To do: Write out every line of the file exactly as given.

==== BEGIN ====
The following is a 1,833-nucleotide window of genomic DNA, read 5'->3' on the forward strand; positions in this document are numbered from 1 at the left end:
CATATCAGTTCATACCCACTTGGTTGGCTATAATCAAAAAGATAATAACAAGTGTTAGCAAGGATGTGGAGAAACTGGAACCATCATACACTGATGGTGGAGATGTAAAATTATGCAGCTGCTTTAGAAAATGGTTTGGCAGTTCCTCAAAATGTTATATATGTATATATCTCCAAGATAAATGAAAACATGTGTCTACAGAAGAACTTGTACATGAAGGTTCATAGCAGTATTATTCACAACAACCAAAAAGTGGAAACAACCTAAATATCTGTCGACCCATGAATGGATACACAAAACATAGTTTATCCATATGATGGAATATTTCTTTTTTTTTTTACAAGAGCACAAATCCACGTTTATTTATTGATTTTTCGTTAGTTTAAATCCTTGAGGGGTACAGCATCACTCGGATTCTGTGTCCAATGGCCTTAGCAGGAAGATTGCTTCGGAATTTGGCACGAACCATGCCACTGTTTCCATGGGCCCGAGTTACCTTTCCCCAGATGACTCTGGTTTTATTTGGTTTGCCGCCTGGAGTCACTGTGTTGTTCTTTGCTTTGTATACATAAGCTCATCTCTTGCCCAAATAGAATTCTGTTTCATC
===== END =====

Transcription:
The following is a 1,833-nucleotide window of genomic DNA, read 5'->3' on the forward strand; positions in this document are numbered from 1 at the left end:
CATATCAGTTCATACCCACTTGGTTGGCTATAATCAAAAAGATAATAACAAGTGTTAGCAAGGATGTGGAGAAACTGGAACCATCATACACTGATGGTGGAGATGTAAAATTATGCAGCTGCTTTAGAAAATGGTTTGGCAGTTCCTCAAAATGTTATATATGTATATATCTCCAAGATAAATGAAAACATGTGTCTACAGAAGAACTTGTACATGAAGGTTCATAGCAGTATTATTCACAACAACCAAAAAGTGGAAACAACCTAAATATCTGTCGACCCATGAATGGATACACAAAACATAGTTTATCCATATGATGGAATATTTCTTTTTTTTTTTACAAGAGCACAAATCCACGTTTATTTATTGATTTTTCGTTAGTTTAAATCCTTGAGGGGTACAGCATCACTCGGATTCTGTGTCCAATGGCCTTAGCAGGAAGATTGCTTCGGAATTTGGCACGAACCATGCCACTGTTTCCATGGGCCCGAGTTACCTTTCCCCAGATGACTCTGGTTTTATTTGGTTTGCCGCCTGGAGTCACTGTGTTGTTCTTTGCTTTGTATACATAAGCTCATCTCTTGCCCAAATAGAATTCTGTTTCATC